Some elk now stay in valleys outside the park, nibbling lawns and alfalfa fields, Dr. Hansen said. And where they go, wolves follow. “It is a very interesting mix of land-use change and climate change, possibly leading to quite dramatic shifts in migration and to thousands of elk on private land,” he said.
Drier summers also mean that fires are a greater threat. The conditions that gave rise to the fires of 1988, when a third of the park burned, could become common.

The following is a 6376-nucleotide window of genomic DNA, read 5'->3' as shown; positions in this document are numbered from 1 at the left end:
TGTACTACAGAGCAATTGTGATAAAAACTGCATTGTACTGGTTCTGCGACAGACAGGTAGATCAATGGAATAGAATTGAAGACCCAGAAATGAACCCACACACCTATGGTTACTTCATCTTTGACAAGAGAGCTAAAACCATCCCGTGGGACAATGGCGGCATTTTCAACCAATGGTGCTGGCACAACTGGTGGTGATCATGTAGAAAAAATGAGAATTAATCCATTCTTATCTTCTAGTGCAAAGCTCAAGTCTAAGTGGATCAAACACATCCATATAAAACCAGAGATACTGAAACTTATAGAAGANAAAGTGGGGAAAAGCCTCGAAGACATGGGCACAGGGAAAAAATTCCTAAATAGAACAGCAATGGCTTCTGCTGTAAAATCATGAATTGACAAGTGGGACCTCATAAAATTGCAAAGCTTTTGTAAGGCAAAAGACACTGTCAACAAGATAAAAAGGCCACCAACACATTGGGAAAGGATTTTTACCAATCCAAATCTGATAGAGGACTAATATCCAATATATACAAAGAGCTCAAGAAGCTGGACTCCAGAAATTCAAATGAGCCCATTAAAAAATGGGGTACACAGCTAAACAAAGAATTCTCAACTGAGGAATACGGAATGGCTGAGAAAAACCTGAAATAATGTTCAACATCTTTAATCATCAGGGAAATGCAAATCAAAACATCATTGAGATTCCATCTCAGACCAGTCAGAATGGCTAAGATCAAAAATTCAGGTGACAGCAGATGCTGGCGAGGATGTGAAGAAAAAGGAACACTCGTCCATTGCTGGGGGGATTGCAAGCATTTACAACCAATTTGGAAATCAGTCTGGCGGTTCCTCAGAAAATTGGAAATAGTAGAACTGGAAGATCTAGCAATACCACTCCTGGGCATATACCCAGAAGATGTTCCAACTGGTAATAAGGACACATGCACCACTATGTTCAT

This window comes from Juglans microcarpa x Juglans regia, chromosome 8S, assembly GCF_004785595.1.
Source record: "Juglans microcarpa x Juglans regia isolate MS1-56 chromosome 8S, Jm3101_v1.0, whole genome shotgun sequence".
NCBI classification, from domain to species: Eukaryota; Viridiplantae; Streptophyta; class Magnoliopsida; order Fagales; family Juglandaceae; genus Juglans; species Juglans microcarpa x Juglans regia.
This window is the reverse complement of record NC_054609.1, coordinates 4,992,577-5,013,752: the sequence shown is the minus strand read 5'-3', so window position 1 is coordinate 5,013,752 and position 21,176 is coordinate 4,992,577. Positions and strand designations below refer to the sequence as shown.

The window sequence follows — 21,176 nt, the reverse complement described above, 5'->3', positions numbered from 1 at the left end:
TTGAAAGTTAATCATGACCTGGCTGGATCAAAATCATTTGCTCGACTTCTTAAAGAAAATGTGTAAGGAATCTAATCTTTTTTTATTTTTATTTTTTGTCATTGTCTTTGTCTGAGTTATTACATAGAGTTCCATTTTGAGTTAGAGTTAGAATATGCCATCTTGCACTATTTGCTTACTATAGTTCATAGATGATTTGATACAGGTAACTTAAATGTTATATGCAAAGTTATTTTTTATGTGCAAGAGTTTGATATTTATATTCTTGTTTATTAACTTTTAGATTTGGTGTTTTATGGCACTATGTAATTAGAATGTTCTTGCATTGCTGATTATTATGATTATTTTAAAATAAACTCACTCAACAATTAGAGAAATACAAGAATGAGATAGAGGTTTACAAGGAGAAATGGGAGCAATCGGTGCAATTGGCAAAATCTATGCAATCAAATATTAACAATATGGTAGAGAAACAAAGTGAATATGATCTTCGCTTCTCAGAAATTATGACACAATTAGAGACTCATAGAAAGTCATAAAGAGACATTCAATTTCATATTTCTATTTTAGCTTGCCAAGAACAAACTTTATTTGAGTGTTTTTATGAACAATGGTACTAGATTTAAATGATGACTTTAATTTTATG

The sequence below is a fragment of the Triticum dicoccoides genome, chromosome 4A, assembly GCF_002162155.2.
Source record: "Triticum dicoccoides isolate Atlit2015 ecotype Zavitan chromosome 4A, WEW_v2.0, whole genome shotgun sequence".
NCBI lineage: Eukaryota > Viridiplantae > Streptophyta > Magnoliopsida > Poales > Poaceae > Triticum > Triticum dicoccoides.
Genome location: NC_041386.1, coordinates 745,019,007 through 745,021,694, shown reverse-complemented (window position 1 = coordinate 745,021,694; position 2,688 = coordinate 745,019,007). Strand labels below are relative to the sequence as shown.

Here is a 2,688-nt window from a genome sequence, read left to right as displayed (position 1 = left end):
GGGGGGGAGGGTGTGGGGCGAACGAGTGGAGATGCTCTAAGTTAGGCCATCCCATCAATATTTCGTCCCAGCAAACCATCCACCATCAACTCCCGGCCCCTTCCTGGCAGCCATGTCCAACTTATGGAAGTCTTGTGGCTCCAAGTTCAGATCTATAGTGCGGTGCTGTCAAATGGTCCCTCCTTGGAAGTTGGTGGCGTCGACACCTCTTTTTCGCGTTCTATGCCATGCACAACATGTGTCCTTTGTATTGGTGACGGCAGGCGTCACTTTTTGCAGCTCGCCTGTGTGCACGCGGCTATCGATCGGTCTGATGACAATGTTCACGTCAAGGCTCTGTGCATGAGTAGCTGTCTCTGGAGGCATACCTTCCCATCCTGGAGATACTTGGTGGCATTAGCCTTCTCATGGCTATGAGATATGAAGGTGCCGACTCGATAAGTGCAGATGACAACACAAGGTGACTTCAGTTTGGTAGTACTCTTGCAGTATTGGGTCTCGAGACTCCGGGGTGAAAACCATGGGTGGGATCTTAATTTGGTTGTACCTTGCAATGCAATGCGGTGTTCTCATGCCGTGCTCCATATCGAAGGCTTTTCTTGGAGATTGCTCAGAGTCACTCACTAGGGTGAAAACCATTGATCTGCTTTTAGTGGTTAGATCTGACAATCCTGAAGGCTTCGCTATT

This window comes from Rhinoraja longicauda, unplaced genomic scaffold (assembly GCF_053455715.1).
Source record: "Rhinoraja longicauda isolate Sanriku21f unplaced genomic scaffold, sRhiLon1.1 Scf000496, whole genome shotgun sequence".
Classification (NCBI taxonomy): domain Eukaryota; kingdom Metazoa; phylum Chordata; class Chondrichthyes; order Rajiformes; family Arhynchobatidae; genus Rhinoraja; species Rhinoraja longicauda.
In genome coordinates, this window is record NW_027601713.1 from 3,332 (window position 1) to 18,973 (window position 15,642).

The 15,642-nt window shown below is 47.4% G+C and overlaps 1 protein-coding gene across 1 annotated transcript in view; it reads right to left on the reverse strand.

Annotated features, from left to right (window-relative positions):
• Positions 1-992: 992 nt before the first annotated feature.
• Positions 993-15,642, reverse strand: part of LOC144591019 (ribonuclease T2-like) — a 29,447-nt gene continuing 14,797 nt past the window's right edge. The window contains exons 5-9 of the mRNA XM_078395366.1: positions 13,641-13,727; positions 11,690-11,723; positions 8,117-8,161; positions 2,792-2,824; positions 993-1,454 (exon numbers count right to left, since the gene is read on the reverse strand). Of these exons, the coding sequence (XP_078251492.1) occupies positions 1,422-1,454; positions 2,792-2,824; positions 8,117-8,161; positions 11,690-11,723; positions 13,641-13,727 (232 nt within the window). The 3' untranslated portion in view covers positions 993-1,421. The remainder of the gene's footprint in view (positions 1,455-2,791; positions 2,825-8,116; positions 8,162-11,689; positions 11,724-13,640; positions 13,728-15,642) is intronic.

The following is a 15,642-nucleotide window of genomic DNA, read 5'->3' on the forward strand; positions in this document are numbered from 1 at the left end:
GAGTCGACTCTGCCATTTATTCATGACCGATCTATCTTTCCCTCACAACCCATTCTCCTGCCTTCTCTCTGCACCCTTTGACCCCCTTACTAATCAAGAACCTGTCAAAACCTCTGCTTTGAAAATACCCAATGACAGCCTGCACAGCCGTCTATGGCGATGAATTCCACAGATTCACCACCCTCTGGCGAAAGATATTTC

By the end of the century, “the weather like the summer of ’88 will likely be there all the time rather than being the very rare exception,” said Monica G. Turner of the University of Wisconsin-Madison. “As the climate is warming, we are getting fires that are happening more often. We are starting to have the young forests burn again before they have had a chance to recover.”